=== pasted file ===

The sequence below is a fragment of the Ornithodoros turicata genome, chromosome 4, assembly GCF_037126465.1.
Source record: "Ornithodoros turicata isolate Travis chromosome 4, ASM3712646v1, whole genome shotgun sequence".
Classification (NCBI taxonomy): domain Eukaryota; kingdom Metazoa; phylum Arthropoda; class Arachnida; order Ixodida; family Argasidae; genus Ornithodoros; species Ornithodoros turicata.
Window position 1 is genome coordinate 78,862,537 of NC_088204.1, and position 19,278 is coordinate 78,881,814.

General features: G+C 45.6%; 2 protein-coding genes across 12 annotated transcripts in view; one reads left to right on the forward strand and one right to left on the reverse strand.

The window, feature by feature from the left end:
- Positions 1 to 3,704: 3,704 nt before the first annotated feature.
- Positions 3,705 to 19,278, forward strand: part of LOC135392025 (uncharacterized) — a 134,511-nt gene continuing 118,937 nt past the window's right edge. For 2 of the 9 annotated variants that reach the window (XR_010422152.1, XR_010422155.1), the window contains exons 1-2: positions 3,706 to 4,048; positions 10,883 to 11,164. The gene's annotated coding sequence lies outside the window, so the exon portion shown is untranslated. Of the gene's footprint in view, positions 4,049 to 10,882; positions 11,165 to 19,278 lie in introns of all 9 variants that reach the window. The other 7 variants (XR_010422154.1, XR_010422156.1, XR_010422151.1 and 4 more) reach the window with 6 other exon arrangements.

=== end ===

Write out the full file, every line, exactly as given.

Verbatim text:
The sequence below is a fragment of the Ornithodoros turicata genome, chromosome 4, assembly GCF_037126465.1.
Source record: "Ornithodoros turicata isolate Travis chromosome 4, ASM3712646v1, whole genome shotgun sequence".
Classification (NCBI taxonomy): domain Eukaryota; kingdom Metazoa; phylum Arthropoda; class Arachnida; order Ixodida; family Argasidae; genus Ornithodoros; species Ornithodoros turicata.
Window position 1 is genome coordinate 78,862,537 of NC_088204.1, and position 19,278 is coordinate 78,881,814.

General features: G+C 45.6%; 2 protein-coding genes across 12 annotated transcripts in view; one reads left to right on the forward strand and one right to left on the reverse strand.

The window, feature by feature from the left end:
- Positions 1 to 3,704: 3,704 nt before the first annotated feature.
- Positions 3,705 to 19,278, forward strand: part of LOC135392025 (uncharacterized) — a 134,511-nt gene continuing 118,937 nt past the window's right edge. For 2 of the 9 annotated variants that reach the window (XR_010422152.1, XR_010422155.1), the window contains exons 1-2: positions 3,706 to 4,048; positions 10,883 to 11,164. The gene's annotated coding sequence lies outside the window, so the exon portion shown is untranslated. Of the gene's footprint in view, positions 4,049 to 10,882; positions 11,165 to 19,278 lie in introns of all 9 variants that reach the window. The other 7 variants (XR_010422154.1, XR_010422156.1, XR_010422151.1 and 4 more) reach the window with 6 other exon arrangements.